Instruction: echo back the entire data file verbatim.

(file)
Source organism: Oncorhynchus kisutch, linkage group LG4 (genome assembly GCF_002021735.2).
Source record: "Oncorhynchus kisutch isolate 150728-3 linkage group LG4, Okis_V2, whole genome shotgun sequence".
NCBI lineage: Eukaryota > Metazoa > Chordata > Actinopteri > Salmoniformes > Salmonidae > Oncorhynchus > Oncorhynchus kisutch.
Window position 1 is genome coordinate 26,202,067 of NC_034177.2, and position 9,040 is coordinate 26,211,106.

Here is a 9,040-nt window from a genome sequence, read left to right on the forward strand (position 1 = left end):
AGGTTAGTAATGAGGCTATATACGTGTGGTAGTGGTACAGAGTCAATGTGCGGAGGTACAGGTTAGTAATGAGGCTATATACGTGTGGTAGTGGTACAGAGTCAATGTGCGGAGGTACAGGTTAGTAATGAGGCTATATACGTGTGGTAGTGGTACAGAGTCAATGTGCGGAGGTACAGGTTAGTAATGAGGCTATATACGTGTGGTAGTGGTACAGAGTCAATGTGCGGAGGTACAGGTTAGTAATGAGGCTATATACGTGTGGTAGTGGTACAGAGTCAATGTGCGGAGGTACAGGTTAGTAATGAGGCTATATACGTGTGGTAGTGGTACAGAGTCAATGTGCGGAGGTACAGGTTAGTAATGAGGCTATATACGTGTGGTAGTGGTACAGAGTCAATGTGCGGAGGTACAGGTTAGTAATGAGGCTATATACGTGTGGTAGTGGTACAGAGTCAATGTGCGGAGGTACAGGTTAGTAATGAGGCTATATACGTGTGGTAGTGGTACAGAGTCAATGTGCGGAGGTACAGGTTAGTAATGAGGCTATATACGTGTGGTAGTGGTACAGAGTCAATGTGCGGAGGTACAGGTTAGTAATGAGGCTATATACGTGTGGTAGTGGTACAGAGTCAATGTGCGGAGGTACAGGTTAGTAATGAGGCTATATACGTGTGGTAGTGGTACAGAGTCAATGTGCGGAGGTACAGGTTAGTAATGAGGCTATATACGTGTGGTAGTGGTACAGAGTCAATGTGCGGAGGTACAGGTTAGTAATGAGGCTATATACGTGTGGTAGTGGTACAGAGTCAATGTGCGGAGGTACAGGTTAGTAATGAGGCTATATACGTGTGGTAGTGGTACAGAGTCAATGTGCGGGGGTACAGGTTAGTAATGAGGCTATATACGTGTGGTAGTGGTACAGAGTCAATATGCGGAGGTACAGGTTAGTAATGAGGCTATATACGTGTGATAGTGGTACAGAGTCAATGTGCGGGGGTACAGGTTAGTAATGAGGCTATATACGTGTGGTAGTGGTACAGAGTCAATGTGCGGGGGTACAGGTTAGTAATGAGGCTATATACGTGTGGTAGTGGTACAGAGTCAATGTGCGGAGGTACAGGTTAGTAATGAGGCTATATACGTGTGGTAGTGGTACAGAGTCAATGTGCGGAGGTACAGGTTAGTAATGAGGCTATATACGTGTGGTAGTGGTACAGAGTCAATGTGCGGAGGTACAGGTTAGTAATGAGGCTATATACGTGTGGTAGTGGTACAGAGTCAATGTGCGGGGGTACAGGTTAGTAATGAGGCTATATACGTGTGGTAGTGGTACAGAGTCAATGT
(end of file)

Source organism: Oncorhynchus kisutch, linkage group LG4 (genome assembly GCF_002021735.2).
Source record: "Oncorhynchus kisutch isolate 150728-3 linkage group LG4, Okis_V2, whole genome shotgun sequence".
NCBI lineage: Eukaryota > Metazoa > Chordata > Actinopteri > Salmoniformes > Salmonidae > Oncorhynchus > Oncorhynchus kisutch.
Window position 1 is genome coordinate 26,202,067 of NC_034177.2, and position 9,040 is coordinate 26,211,106.

Here is a 9,040-nt window from a genome sequence, read left to right on the forward strand (position 1 = left end):
AGGTTAGTAATGAGGCTATATACGTGTGGTAGTGGTACAGAGTCAATGTGCGGAGGTACAGGTTAGTAATGAGGCTATATACGTGTGGTAGTGGTACAGAGTCAATGTGCGGAGGTACAGGTTAGTAATGAGGCTATATACGTGTGGTAGTGGTACAGAGTCAATGTGCGGAGGTACAGGTTAGTAATGAGGCTATATACGTGTGGTAGTGGTACAGAGTCAATGTGCGGAGGTACAGGTTAGTAATGAGGCTATATACGTGTGGTAGTGGTACAGAGTCAATGTGCGGAGGTACAGGTTAGTAATGAGGCTATATACGTGTGGTAGTGGTACAGAGTCAATGTGCGGAGGTACAGGTTAGTAATGAGGCTATATACGTGTGGTAGTGGTACAGAGTCAATGTGCGGAGGTACAGGTTAGTAATGAGGCTATATACGTGTGGTAGTGGTACAGAGTCAATGTGCGGAGGTACAGGTTAGTAATGAGGCTATATACGTGTGGTAGTGGTACAGAGTCAATGTGCGGAGGTACAGGTTAGTAATGAGGCTATATACGTGTGGTAGTGGTACAGAGTCAATGTGCGGAGGTACAGGTTAGTAATGAGGCTATATACGTGTGGTAGTGGTACAGAGTCAATGTGCGGAGGTACAGGTTAGTAATGAGGCTATATACGTGTGGTAGTGGTACAGAGTCAATGTGCGGAGGTACAGGTTAGTAATGAGGCTATATACGTGTGGTAGTGGTACAGAGTCAATGTGCGGAGGTACAGGTTAGTAATGAGGCTATATACGTGTGGTAGTGGTACAGAGTCAATGTGCGGAGGTACAGGTTAGTAATGAGGCTATATACGTGTGGTAGTGGTACAGAGTCAATGTGCGGGGGTACAGGTTAGTAATGAGGCTATATACGTGTGGTAGTGGTACAGAGTCAATATGCGGAGGTACAGGTTAGTAATGAGGCTATATACGTGTGATAGTGGTACAGAGTCAATGTGCGGGGGTACAGGTTAGTAATGAGGCTATATACGTGTGGTAGTGGTACAGAGTCAATGTGCGGGGGTACAGGTTAGTAATGAGGCTATATACGTGTGGTAGTGGTACAGAGTCAATGTGCGGAGGTACAGGTTAGTAATGAGGCTATATACGTGTGGTAGTGGTACAGAGTCAATGTGCGGAGGTACAGGTTAGTAATGAGGCTATATACGTGTGGTAGTGGTACAGAGTCAATGTGCGGAGGTACAGGTTAGTAATGAGGCTATATACGTGTGGTAGTGGTACAGAGTCAATGTGCGGGGGTACAGGTTAGTAATGAGGCTATATACGTGTGGTAGTGGTACAGAGTCAATGT